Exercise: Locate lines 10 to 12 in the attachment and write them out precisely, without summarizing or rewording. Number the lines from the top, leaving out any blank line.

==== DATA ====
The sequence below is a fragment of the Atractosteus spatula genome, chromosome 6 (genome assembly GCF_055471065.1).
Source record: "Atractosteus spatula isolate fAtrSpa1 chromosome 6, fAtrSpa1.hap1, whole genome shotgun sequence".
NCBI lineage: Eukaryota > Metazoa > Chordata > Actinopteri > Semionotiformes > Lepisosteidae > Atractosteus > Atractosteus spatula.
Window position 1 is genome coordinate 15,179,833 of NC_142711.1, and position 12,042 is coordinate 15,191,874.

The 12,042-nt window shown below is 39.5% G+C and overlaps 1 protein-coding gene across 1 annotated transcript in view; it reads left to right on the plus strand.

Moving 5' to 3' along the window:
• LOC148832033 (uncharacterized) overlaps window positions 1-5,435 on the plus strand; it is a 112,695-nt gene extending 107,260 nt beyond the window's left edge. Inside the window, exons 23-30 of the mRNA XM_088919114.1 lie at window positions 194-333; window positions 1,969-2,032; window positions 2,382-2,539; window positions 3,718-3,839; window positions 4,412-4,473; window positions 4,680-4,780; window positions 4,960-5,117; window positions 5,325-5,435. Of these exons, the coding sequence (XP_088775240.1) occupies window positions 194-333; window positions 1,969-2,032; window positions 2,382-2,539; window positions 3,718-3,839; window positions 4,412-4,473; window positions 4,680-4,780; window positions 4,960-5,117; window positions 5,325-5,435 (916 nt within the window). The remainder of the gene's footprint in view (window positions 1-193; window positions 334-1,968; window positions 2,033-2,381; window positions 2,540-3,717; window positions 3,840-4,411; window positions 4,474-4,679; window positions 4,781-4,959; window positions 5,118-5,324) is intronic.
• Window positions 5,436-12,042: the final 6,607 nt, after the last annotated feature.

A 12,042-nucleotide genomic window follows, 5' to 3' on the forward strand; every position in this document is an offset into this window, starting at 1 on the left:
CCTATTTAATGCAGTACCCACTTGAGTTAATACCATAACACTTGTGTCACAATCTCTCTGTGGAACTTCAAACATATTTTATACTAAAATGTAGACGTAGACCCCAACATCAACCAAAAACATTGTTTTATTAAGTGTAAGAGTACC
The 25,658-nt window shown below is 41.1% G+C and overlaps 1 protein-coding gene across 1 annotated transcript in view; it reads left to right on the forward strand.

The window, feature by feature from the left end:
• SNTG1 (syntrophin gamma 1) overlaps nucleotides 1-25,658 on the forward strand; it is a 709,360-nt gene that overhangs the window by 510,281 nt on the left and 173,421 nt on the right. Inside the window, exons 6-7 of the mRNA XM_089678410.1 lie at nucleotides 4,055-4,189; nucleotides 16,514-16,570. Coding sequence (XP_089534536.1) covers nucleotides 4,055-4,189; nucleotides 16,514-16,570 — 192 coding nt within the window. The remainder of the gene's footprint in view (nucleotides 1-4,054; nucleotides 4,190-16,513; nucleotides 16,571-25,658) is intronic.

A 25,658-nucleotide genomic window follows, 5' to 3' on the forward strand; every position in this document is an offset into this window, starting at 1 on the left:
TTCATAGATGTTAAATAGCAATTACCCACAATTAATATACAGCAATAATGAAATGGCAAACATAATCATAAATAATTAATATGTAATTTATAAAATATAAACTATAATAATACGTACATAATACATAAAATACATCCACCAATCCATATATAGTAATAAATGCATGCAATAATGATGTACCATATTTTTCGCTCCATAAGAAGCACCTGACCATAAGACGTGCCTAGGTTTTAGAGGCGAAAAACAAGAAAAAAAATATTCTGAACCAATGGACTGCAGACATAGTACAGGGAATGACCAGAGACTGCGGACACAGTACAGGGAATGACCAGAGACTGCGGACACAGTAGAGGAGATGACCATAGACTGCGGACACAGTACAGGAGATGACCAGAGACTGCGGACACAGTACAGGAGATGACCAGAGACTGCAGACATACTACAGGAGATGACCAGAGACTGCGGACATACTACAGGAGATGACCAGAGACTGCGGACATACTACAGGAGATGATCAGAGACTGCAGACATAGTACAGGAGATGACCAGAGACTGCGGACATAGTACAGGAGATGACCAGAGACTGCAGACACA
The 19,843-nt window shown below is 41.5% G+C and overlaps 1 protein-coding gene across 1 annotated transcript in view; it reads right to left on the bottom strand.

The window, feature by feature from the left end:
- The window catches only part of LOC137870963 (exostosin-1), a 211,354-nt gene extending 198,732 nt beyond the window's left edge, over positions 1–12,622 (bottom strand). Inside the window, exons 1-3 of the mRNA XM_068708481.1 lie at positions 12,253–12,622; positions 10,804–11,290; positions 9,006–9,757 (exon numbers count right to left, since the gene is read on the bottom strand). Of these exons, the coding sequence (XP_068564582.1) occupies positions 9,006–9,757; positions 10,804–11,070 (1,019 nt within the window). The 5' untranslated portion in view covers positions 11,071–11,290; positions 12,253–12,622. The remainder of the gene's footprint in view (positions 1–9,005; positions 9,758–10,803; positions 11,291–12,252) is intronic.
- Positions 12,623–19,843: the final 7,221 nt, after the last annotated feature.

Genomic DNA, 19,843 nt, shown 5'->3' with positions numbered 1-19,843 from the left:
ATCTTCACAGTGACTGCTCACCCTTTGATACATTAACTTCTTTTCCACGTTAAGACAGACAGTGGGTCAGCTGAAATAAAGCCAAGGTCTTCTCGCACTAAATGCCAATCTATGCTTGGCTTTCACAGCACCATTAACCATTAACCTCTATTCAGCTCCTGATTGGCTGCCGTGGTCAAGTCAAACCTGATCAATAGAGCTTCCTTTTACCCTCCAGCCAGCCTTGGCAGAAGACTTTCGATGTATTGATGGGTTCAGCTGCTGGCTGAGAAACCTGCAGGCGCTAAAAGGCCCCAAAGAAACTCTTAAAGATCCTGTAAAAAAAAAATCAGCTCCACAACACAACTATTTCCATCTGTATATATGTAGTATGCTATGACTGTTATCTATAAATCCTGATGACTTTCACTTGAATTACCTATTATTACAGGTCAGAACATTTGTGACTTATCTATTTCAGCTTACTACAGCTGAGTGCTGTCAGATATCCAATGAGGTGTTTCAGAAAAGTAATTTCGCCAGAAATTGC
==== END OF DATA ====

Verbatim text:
CCTATTTAATGCAGTACCCACTTGAGTTAATACCATAACACTTGTGTCACAATCTCTCTGTGGAACTTCAAACATATTTTATACTAAAATGTAGACGTAGACCCCAACATCAACCAAAAACATTGTTTTATTAAGTGTAAGAGTACC
The 25,658-nt window shown below is 41.1% G+C and overlaps 1 protein-coding gene across 1 annotated transcript in view; it reads left to right on the forward strand.

The window, feature by feature from the left end: